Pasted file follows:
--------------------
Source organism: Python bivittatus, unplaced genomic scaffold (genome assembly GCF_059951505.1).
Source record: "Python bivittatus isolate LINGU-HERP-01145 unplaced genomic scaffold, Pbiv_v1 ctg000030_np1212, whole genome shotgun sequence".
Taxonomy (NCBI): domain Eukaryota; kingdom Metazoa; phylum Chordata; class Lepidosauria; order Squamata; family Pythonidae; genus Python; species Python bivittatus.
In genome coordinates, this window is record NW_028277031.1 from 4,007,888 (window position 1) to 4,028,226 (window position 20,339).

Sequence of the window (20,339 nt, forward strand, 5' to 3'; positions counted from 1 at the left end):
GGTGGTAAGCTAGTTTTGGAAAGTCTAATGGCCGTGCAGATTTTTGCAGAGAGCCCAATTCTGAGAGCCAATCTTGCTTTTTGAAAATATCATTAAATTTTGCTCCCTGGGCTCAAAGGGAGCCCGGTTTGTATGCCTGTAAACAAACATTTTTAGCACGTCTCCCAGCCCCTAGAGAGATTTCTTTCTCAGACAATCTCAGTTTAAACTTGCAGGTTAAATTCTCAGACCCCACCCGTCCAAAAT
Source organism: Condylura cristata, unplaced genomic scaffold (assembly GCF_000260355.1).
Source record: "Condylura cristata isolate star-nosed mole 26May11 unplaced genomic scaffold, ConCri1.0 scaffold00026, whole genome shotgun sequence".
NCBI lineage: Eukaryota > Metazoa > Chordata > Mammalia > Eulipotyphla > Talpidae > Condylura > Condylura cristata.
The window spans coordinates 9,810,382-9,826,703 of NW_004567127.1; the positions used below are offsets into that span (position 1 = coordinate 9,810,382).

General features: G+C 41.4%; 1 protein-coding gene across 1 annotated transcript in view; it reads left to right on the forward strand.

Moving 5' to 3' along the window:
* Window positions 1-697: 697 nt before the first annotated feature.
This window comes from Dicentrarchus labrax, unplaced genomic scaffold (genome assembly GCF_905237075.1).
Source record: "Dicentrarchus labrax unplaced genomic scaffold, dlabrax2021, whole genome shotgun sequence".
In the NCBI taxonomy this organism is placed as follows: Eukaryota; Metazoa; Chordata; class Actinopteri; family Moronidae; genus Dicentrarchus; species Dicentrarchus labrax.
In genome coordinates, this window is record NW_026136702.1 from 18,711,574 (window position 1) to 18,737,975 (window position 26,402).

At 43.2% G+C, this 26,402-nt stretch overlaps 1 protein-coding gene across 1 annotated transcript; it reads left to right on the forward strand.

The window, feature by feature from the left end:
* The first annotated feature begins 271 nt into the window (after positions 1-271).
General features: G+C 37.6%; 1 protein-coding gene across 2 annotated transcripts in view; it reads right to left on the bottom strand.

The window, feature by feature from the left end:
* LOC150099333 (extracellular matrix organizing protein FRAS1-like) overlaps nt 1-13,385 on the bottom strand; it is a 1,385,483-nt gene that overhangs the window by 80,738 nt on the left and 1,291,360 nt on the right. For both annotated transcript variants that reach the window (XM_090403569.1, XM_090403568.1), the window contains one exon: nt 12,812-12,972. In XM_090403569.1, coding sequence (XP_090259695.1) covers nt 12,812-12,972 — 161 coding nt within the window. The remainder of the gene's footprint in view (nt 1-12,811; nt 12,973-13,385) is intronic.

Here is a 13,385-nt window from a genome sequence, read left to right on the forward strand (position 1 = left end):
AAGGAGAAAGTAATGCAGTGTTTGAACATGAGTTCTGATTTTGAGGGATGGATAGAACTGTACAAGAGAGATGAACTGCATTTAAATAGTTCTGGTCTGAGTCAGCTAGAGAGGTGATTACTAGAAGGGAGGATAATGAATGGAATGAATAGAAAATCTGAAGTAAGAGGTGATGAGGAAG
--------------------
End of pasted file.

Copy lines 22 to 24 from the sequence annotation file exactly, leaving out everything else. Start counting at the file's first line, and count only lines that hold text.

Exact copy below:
The window, feature by feature from the left end:
* LOC150099333 (extracellular matrix organizing protein FRAS1-like) overlaps nt 1-13,385 on the bottom strand; it is a 1,385,483-nt gene that overhangs the window by 80,738 nt on the left and 1,291,360 nt on the right. For both annotated transcript variants that reach the window (XM_090403569.1, XM_090403568.1), the window contains one exon: nt 12,812-12,972. In XM_090403569.1, coding sequence (XP_090259695.1) covers nt 12,812-12,972 — 161 coding nt within the window. The remainder of the gene's footprint in view (nt 1-12,811; nt 12,973-13,385) is intronic.

Here is a 13,385-nt window from a genome sequence, read left to right on the forward strand (position 1 = left end):